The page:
Rapid tolerance to focal cerebral ischemia in rats is attenuated by adenosine A1 receptor antagonist.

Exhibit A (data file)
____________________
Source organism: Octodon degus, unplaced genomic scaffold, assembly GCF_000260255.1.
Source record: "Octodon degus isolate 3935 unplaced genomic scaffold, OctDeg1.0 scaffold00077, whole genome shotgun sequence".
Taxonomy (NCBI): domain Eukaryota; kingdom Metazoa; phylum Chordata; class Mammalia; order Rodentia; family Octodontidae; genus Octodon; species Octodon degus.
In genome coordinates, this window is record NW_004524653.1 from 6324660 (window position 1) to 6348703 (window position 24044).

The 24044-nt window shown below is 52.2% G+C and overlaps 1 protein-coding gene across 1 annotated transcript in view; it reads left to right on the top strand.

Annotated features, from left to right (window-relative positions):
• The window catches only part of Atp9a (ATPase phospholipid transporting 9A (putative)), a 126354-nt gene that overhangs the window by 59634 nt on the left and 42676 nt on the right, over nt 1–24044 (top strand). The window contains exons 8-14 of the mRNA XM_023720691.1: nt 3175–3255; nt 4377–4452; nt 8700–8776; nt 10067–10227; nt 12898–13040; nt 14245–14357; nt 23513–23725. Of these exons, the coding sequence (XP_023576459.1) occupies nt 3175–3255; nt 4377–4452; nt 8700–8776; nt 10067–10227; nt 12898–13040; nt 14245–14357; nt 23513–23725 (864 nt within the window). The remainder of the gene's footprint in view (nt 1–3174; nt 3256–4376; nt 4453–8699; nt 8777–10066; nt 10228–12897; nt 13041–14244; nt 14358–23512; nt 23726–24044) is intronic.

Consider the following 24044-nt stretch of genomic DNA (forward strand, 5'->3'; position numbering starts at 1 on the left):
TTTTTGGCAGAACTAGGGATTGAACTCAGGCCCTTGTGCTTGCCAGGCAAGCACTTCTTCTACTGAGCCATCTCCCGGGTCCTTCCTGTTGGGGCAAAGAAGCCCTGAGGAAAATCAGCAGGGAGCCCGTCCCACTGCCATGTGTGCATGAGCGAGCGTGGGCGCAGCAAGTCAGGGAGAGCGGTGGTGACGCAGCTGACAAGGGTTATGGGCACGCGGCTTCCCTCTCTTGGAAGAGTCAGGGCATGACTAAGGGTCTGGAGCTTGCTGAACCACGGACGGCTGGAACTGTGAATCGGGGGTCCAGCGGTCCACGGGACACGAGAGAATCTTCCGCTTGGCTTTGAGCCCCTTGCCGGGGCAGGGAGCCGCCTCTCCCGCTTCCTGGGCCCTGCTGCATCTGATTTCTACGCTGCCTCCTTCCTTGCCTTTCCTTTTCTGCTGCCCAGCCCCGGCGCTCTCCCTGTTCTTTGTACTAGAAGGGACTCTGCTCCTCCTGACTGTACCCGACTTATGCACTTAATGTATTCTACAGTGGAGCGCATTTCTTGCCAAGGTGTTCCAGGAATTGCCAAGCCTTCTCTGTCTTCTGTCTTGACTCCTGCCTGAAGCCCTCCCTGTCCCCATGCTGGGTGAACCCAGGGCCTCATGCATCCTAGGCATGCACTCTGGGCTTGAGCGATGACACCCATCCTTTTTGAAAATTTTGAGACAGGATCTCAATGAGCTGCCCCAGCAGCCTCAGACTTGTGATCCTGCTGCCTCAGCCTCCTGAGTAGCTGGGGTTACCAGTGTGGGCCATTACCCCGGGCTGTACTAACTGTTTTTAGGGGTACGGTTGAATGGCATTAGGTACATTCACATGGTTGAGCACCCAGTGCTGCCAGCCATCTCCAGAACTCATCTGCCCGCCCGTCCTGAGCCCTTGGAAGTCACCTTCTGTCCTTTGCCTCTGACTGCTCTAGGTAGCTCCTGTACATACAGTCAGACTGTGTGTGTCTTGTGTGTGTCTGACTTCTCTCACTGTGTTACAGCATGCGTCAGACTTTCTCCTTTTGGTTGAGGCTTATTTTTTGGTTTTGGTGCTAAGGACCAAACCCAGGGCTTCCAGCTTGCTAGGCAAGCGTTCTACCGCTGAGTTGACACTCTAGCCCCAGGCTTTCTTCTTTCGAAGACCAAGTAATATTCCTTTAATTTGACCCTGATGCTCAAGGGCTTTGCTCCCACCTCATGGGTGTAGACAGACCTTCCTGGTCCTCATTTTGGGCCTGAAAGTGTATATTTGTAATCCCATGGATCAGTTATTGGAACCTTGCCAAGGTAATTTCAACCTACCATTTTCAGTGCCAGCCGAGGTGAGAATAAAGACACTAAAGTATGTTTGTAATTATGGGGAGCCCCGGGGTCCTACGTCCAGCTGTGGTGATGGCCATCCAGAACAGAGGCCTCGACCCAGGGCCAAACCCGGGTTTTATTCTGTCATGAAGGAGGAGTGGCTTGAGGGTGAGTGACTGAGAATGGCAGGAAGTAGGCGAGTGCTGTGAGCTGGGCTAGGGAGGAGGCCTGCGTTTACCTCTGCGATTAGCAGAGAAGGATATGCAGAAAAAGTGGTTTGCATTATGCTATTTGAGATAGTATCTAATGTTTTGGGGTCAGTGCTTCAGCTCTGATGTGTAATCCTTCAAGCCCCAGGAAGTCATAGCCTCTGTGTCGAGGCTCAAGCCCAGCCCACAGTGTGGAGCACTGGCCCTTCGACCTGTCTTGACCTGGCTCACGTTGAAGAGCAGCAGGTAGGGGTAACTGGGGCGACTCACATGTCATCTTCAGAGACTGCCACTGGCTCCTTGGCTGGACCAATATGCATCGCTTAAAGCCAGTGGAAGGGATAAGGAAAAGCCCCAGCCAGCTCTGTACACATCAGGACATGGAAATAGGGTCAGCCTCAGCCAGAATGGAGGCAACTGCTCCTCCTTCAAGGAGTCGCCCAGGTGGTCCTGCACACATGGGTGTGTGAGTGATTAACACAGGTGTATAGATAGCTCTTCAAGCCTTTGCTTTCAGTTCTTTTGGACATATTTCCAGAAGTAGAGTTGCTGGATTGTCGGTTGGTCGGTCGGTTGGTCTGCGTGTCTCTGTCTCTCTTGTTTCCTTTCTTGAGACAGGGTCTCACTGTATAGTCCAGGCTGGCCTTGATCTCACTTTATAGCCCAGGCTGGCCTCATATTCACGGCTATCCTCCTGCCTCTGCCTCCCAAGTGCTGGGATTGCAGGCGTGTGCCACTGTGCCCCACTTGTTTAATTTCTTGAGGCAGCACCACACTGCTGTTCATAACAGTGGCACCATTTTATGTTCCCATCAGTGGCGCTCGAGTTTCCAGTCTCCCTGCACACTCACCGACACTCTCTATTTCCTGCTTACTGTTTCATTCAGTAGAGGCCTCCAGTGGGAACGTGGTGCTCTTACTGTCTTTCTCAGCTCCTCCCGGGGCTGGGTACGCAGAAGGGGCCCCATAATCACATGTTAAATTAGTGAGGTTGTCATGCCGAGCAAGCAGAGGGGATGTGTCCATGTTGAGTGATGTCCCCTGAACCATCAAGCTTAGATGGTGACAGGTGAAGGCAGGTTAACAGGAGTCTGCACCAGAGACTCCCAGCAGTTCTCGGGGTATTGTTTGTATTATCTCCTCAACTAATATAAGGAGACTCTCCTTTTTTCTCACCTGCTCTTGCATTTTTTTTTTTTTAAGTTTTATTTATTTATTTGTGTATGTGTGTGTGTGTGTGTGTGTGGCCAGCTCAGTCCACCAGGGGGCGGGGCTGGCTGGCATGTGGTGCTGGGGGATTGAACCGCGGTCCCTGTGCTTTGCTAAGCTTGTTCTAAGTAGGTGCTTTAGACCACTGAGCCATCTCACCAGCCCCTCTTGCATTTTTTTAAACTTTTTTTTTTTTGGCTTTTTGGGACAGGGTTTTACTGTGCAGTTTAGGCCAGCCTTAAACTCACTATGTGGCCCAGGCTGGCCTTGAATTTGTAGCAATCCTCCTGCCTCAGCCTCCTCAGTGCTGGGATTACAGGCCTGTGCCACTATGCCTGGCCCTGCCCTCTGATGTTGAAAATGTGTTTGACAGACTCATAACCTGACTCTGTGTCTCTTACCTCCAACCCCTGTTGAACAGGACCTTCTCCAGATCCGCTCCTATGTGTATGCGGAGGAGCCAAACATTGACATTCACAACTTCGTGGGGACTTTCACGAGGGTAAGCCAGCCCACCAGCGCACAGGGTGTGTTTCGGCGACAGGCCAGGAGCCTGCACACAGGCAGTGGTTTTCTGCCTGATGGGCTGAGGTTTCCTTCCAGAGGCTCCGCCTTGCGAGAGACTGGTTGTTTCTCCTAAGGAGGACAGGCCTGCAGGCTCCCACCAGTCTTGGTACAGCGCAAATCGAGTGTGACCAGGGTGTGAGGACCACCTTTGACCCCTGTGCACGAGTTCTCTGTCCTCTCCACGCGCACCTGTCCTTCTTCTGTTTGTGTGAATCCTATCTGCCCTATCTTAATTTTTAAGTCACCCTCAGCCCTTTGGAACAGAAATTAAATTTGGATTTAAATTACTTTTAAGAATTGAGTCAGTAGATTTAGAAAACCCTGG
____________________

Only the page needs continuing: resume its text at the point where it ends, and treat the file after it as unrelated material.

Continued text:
In a process called ischemic preconditioning, a brief, sublethal ischemic insult protects tissue from subsequent, more severe injury. There have been no reports of rapidly induced ischemic preconditioning. The authors sought to develop a model of cerebral ischemic preconditioning in the mouse that can be applied to transgenic and knockout animals. They found that brief middle cerebral artery (MCA) occlusion only minutes before a severe ischemic insult can induce protection from that insult. Here the investigators describe a mouse model of preconditioning using intraluminal MCA occlusion as both the conditioning and the test stimulus. One or three 5-minute episodes of ischemia given 30 minutes before MCA occlusion for 1 or 24 hours (permanent occlusion) confer significant protection as assessed by infarct volume measurements 24 hours later.